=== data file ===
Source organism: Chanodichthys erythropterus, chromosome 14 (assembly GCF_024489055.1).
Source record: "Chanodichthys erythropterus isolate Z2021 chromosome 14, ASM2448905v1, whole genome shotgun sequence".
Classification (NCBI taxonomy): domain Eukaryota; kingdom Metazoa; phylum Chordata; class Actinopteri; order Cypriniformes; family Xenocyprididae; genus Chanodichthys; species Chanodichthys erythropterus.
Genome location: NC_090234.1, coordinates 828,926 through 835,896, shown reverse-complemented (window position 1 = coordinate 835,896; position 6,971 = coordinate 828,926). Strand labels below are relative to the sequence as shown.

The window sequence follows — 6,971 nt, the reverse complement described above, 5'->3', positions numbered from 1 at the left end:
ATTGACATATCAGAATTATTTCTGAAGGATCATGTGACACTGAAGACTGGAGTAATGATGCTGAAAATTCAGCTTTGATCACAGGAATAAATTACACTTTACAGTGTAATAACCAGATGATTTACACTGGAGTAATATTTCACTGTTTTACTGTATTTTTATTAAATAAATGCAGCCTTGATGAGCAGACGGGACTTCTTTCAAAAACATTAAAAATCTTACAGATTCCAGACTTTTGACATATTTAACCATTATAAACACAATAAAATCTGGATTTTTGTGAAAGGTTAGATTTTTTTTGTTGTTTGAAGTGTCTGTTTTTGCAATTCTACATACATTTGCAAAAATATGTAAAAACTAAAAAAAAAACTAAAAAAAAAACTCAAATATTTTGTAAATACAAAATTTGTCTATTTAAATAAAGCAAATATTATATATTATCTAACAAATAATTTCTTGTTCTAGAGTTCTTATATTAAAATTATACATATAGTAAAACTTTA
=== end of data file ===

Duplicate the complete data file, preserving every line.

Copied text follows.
Source organism: Chanodichthys erythropterus, chromosome 14 (assembly GCF_024489055.1).
Source record: "Chanodichthys erythropterus isolate Z2021 chromosome 14, ASM2448905v1, whole genome shotgun sequence".
Classification (NCBI taxonomy): domain Eukaryota; kingdom Metazoa; phylum Chordata; class Actinopteri; order Cypriniformes; family Xenocyprididae; genus Chanodichthys; species Chanodichthys erythropterus.
Genome location: NC_090234.1, coordinates 828,926 through 835,896, shown reverse-complemented (window position 1 = coordinate 835,896; position 6,971 = coordinate 828,926). Strand labels below are relative to the sequence as shown.

The window sequence follows — 6,971 nt, the reverse complement described above, 5'->3', positions numbered from 1 at the left end:
ATTGACATATCAGAATTATTTCTGAAGGATCATGTGACACTGAAGACTGGAGTAATGATGCTGAAAATTCAGCTTTGATCACAGGAATAAATTACACTTTACAGTGTAATAACCAGATGATTTACACTGGAGTAATATTTCACTGTTTTACTGTATTTTTATTAAATAAATGCAGCCTTGATGAGCAGACGGGACTTCTTTCAAAAACATTAAAAATCTTACAGATTCCAGACTTTTGACATATTTAACCATTATAAACACAATAAAATCTGGATTTTTGTGAAAGGTTAGATTTTTTTTGTTGTTTGAAGTGTCTGTTTTTGCAATTCTACATACATTTGCAAAAATATGTAAAAACTAAAAAAAAAACTAAAAAAAAAACTCAAATATTTTGTAAATACAAAATTTGTCTATTTAAATAAAGCAAATATTATATATTATCTAACAAATAATTTCTTGTTCTAGAGTTCTTATATTAAAATTATACATATAGTAAAACTTTA